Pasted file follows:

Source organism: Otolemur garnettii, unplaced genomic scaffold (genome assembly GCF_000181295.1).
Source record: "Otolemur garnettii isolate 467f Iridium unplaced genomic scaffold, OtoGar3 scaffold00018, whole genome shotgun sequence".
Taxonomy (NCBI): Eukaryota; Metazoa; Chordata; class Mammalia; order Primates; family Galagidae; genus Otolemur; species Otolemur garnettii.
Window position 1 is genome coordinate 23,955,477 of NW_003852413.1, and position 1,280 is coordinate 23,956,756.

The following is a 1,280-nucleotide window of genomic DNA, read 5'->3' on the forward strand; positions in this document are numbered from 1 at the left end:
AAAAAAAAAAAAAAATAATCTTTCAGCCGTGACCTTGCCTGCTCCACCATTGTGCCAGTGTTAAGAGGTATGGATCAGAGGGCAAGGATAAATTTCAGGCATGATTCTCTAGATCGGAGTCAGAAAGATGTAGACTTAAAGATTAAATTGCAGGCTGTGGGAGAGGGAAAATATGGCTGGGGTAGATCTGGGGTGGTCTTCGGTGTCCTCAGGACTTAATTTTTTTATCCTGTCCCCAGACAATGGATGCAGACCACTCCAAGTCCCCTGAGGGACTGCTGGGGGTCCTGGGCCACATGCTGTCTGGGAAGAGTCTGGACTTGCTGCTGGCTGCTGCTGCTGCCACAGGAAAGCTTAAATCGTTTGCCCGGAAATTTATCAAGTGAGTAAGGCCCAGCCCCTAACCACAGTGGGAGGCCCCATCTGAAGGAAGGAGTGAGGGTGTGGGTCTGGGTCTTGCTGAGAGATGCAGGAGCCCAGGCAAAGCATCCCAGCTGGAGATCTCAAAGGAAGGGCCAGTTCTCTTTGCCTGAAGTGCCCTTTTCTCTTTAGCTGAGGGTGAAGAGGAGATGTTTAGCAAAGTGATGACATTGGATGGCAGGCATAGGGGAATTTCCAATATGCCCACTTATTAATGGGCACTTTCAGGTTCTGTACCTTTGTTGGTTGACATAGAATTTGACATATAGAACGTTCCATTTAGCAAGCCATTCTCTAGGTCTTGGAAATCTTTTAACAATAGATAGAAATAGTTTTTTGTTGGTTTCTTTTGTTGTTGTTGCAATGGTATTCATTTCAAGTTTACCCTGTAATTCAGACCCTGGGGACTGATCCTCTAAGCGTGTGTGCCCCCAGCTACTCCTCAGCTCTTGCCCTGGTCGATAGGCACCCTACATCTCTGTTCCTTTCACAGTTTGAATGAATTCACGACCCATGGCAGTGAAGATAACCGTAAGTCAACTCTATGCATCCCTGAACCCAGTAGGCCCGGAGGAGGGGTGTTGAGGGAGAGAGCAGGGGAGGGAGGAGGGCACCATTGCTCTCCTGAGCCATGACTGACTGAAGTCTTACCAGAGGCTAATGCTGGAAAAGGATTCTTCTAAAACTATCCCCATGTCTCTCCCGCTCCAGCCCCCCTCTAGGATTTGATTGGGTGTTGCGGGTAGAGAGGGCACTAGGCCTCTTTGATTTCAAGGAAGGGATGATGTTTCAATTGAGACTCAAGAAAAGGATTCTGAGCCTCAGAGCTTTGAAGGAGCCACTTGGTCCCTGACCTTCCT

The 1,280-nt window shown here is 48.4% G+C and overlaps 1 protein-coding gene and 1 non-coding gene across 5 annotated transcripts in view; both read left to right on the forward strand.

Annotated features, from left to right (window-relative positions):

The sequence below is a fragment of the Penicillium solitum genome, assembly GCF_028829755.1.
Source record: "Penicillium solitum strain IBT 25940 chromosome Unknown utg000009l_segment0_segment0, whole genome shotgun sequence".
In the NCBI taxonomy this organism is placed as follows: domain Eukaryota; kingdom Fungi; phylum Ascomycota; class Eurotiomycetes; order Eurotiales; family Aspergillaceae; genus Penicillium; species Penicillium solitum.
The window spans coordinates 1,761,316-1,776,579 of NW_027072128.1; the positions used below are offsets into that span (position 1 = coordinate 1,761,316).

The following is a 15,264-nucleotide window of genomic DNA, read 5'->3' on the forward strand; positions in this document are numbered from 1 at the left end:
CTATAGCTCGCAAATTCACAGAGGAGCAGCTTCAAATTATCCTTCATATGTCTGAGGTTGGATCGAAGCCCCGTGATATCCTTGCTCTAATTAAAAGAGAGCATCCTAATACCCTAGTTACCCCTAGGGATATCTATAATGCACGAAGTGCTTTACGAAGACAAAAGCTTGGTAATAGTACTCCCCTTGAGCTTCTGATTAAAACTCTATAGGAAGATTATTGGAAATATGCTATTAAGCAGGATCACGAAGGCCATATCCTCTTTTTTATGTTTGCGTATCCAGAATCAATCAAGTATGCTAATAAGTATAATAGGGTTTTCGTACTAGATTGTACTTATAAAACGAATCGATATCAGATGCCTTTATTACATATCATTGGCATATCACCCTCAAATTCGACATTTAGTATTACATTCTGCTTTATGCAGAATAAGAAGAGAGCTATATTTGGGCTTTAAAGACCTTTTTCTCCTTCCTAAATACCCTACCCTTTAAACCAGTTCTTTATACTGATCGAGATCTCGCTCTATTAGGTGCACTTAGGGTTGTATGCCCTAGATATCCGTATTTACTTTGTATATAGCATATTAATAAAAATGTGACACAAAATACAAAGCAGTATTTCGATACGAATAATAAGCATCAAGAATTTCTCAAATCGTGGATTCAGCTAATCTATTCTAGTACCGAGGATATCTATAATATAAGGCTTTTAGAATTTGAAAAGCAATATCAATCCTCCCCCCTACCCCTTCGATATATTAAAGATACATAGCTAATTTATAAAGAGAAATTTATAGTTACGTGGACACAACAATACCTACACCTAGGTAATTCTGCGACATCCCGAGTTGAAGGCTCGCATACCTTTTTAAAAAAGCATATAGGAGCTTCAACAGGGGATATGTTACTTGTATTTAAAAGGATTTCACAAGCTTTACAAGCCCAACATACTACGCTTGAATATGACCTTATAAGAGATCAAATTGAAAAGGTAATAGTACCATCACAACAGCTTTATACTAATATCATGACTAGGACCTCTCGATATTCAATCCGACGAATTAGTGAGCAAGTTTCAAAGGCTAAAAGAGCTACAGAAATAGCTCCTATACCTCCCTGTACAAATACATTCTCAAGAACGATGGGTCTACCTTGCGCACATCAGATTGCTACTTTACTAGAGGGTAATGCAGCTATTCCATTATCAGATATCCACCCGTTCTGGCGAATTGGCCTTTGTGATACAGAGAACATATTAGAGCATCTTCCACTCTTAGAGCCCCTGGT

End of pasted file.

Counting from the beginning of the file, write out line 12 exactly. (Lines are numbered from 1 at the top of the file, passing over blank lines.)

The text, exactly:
The window spans coordinates 1,761,316-1,776,579 of NW_027072128.1; the positions used below are offsets into that span (position 1 = coordinate 1,761,316).